There was an obvious volatility in Alberta, and an equally obvious
power vacuum, when Klan activity reached its peak in the early
1930s. Premier Brownlee seemed unable to cope with the impact of
the Great Depression and the personal scandal (losing a lawsuit
claiming he'd seduced a young secretary) that dogged his tenure.
He resigned. The UFA then faced an election.
Maloney, Snelgrove, and their followers and sympathizers could not
see or seize the opportunity. They persisted in a strategy of
dividing Albertans against themselves. In so doing, they left it
to a charismatic, fundamentalist preacher named William Aberhart
to play the populist card and unite Albertans against real or
imagined enemies on the distant horizon in Toronto, Montreal, and
Few would argue that Aberhart and Social Credit were not better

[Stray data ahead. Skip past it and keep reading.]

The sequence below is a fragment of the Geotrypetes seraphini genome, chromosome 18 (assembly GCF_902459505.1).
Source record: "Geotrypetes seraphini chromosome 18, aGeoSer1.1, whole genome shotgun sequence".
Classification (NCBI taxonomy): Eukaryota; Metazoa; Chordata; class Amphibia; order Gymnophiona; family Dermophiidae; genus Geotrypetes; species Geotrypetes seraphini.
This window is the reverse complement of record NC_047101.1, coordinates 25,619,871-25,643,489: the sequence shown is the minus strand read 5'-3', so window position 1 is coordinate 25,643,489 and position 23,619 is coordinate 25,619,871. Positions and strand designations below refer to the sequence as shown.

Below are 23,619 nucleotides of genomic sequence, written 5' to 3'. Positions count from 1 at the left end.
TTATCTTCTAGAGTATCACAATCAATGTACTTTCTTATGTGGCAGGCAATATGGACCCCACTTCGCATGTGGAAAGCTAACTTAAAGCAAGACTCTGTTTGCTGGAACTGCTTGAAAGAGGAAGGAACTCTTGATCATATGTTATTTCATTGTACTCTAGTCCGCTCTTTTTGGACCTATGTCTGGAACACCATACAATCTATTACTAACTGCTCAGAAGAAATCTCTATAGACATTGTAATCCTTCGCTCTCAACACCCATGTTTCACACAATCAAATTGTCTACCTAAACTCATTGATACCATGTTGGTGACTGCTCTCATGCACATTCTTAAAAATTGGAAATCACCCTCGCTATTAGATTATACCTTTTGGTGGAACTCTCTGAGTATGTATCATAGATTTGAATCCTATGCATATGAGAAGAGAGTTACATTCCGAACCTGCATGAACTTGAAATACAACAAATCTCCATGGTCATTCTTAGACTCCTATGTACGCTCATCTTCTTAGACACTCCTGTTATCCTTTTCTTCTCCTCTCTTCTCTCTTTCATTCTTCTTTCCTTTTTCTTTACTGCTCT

for Alberta than J.J. Maloney, R.C. Snelgrove and their ilk would
have been. Howard Palmer suggests that "Social Credit, by and
large, had a positive impact on ethnic relations," when it
first took the stage. But it is also true that Aberhart's
demonstration of a successful "unite the right" strategy
did not exclude people who had embraced Maloney's and Snelgrove's
gospels of fear, anger, and prejudice.
Baergen points out that Alberta is the only Canadian jurisdiction
ever to have accepted formal registration of the Ku Klux Klan
under its Societies Act. And it did so not once, but twice; first
under Brownlee's beleaguered UFA government, in 1932, and again in
1972, the year the government of Premier Peter Lougheed introduced
the Individual's Rights Protection Act (IRPA), Alberta's first
human rights legislation. The current government of Premier Ralph
Klein replaced-critics in the Opposition and the press said,
"weakened" -the IRPA with the 1996 Human Rights,
Citizenship and Multiculturalism Act.